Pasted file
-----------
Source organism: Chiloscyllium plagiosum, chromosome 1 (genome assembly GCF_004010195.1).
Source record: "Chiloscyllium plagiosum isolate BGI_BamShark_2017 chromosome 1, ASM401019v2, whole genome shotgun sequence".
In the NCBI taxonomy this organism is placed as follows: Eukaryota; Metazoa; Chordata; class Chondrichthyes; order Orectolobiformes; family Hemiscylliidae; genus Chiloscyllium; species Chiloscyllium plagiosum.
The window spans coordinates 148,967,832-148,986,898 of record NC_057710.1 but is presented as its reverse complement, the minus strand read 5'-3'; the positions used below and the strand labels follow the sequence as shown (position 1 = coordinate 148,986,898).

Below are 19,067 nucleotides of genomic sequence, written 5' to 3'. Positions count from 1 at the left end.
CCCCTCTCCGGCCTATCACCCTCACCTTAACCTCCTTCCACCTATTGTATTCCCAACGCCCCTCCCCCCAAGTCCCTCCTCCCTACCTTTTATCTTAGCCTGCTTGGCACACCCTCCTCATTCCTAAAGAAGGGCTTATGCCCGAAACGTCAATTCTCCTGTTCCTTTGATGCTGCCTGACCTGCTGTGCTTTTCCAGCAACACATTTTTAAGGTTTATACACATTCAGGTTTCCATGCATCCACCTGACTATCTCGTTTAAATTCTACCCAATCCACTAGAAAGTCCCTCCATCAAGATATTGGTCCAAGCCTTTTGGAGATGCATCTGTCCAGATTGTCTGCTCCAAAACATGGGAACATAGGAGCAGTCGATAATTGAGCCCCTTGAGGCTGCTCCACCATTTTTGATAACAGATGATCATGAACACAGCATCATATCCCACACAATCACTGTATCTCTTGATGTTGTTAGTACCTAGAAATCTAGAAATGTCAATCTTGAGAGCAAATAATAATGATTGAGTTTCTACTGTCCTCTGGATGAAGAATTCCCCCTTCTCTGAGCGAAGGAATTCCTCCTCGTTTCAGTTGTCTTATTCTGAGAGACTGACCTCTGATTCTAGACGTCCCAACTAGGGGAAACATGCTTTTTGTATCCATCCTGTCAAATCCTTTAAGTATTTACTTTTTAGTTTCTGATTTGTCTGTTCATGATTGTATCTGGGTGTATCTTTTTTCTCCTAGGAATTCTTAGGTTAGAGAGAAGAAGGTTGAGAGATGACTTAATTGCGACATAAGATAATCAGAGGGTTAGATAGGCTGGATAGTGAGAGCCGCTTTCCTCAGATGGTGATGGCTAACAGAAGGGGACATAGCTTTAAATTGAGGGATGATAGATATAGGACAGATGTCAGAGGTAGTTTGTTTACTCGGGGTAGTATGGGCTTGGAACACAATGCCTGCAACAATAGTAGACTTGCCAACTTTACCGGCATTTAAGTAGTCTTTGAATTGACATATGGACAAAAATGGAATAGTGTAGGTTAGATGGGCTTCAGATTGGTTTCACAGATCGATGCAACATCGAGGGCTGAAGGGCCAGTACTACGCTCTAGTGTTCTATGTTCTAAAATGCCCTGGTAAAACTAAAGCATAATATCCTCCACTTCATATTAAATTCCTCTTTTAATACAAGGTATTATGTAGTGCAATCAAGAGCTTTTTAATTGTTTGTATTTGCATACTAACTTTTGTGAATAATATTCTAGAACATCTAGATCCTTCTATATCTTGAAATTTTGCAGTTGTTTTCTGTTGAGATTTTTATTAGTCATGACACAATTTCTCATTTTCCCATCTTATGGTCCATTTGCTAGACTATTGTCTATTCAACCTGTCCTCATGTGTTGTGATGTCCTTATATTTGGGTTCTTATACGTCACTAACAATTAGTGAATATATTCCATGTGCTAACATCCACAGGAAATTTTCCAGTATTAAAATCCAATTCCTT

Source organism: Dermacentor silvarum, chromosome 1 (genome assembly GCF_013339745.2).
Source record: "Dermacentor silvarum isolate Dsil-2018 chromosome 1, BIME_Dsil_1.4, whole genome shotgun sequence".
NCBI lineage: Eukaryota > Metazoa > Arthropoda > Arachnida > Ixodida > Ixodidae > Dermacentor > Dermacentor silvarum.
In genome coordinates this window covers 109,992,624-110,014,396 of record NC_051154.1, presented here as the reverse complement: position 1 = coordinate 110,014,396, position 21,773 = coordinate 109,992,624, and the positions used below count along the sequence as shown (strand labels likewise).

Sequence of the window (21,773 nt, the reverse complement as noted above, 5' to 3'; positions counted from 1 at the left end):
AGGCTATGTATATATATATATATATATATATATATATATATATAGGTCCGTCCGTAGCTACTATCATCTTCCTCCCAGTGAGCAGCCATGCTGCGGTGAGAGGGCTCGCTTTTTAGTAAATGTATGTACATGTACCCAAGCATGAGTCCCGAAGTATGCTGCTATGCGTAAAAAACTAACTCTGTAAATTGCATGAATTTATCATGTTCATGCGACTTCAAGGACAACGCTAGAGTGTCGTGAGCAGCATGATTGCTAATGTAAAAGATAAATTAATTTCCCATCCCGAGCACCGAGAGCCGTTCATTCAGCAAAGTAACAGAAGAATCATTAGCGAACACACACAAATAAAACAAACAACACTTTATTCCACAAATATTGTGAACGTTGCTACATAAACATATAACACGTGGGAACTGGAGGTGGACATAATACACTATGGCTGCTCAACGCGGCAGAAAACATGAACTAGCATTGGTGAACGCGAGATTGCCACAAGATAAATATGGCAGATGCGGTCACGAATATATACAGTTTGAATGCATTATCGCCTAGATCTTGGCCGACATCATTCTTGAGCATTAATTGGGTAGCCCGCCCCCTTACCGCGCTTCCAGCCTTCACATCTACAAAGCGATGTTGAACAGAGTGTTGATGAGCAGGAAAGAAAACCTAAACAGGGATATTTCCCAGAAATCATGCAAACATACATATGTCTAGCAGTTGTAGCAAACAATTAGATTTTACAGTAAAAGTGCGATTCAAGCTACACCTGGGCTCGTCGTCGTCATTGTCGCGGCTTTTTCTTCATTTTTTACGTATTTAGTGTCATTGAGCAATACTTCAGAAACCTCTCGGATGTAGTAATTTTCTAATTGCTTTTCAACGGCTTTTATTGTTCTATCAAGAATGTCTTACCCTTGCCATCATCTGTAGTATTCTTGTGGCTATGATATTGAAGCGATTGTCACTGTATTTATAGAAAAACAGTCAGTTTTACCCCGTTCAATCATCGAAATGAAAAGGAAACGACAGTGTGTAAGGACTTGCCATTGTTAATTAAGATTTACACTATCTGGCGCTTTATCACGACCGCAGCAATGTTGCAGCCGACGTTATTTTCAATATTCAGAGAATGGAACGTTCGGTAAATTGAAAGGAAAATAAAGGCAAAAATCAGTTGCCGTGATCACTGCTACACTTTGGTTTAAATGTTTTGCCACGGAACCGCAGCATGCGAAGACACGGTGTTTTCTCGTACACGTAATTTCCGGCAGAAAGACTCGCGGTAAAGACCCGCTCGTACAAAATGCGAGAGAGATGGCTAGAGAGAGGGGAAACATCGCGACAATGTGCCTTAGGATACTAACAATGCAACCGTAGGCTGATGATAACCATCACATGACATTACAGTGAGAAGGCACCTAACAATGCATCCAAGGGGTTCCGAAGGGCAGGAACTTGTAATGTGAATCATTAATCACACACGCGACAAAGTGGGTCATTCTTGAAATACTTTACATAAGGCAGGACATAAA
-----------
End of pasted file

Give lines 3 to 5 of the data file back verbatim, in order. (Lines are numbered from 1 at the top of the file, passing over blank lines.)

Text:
In the NCBI taxonomy this organism is placed as follows: Eukaryota; Metazoa; Chordata; class Chondrichthyes; order Orectolobiformes; family Hemiscylliidae; genus Chiloscyllium; species Chiloscyllium plagiosum.
The window spans coordinates 148,967,832-148,986,898 of record NC_057710.1 but is presented as its reverse complement, the minus strand read 5'-3'; the positions used below and the strand labels follow the sequence as shown (position 1 = coordinate 148,986,898).

Below are 19,067 nucleotides of genomic sequence, written 5' to 3'. Positions count from 1 at the left end.